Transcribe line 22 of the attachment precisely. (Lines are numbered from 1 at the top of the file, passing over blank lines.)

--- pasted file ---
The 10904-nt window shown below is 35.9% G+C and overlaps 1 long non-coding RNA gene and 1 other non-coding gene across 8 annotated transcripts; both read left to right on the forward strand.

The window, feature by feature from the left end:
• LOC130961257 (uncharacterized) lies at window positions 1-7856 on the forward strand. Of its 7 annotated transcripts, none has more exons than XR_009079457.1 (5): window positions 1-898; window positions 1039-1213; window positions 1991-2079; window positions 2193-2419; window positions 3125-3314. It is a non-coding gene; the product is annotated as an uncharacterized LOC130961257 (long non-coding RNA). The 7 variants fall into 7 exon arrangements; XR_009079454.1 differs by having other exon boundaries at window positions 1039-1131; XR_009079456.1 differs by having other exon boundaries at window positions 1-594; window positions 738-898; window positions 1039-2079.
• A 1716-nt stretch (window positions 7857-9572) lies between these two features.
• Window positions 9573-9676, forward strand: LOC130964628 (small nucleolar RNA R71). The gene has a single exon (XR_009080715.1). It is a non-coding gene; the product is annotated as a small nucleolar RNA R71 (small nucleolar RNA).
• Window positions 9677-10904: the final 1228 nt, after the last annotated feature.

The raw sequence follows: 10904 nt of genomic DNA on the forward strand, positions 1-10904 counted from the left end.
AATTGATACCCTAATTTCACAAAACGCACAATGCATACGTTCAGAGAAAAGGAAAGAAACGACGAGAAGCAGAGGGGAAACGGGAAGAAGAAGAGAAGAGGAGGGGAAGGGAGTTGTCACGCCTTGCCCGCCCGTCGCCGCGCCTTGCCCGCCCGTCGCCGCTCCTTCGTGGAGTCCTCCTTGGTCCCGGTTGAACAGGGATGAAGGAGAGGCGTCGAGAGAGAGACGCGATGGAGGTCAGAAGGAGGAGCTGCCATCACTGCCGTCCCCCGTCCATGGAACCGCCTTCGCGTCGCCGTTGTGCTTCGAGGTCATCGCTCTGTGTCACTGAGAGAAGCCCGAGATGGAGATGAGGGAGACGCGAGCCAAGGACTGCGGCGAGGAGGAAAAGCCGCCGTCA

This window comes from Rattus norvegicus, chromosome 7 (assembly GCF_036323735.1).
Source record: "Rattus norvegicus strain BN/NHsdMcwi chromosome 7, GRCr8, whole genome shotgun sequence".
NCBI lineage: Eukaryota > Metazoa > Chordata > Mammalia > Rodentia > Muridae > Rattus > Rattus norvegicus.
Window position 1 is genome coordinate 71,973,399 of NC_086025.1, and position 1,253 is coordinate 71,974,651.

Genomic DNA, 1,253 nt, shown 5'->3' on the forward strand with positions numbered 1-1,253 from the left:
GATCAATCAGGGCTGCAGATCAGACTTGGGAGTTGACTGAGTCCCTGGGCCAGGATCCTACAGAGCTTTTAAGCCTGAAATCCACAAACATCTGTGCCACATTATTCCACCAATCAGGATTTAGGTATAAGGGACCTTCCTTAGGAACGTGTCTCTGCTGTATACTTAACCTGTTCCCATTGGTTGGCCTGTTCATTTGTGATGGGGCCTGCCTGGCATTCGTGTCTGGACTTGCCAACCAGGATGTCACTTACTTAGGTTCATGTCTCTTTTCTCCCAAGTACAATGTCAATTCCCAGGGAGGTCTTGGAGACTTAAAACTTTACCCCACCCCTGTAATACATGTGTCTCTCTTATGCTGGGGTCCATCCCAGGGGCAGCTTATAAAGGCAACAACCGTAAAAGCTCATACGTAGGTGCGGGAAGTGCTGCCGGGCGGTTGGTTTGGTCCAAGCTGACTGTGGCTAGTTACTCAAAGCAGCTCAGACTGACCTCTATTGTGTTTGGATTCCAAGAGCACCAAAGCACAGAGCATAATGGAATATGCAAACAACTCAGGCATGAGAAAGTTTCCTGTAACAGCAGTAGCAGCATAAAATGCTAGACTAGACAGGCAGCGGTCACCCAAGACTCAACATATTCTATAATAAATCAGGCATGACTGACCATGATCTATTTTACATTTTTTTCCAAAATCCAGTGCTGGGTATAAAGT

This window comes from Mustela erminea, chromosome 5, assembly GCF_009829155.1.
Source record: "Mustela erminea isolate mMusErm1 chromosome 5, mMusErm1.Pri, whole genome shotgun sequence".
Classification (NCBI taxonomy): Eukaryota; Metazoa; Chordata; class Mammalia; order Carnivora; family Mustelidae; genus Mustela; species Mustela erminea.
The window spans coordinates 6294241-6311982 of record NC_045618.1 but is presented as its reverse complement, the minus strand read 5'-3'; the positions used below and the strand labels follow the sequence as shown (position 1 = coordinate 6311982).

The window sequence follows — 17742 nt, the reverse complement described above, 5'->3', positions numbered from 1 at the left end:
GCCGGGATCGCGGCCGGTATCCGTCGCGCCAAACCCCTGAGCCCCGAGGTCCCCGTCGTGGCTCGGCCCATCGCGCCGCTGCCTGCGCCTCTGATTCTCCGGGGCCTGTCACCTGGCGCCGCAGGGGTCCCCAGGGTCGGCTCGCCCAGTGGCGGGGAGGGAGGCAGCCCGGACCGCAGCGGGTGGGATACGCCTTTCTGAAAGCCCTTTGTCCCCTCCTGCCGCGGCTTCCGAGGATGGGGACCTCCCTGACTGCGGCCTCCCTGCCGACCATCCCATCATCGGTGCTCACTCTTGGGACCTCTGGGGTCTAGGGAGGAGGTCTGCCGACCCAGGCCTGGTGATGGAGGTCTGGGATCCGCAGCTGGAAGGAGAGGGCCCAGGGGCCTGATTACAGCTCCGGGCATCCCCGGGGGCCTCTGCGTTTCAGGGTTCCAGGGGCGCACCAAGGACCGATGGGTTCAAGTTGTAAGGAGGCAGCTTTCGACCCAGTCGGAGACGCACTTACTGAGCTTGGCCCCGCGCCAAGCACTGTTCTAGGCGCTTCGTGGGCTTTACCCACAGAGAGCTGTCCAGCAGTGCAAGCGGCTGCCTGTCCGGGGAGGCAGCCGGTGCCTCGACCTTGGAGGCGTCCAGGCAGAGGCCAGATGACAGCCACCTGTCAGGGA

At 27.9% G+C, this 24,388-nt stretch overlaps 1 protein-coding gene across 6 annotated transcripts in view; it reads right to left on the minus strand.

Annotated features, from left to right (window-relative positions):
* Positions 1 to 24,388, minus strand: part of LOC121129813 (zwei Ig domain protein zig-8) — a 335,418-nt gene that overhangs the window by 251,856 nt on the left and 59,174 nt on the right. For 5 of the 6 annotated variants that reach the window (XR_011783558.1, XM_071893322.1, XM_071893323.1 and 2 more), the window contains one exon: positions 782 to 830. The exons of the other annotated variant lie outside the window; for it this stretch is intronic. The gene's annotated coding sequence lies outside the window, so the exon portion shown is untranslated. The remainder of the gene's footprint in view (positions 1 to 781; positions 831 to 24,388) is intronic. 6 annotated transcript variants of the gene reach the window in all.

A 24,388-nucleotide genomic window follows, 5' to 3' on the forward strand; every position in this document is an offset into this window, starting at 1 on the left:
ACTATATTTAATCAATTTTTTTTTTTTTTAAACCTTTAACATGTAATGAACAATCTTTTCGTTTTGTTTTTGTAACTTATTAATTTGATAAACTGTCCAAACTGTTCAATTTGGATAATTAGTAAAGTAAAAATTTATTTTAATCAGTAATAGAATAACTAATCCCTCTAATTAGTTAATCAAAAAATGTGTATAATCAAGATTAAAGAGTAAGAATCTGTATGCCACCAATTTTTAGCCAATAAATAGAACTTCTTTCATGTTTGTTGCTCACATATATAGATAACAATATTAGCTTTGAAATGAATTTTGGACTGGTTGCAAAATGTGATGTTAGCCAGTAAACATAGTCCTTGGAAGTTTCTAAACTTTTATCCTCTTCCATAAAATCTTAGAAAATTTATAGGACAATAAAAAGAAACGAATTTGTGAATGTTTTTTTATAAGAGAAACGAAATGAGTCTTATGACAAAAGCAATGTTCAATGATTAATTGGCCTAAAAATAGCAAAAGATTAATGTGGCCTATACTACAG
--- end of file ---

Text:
Annotated features, from left to right (window-relative positions):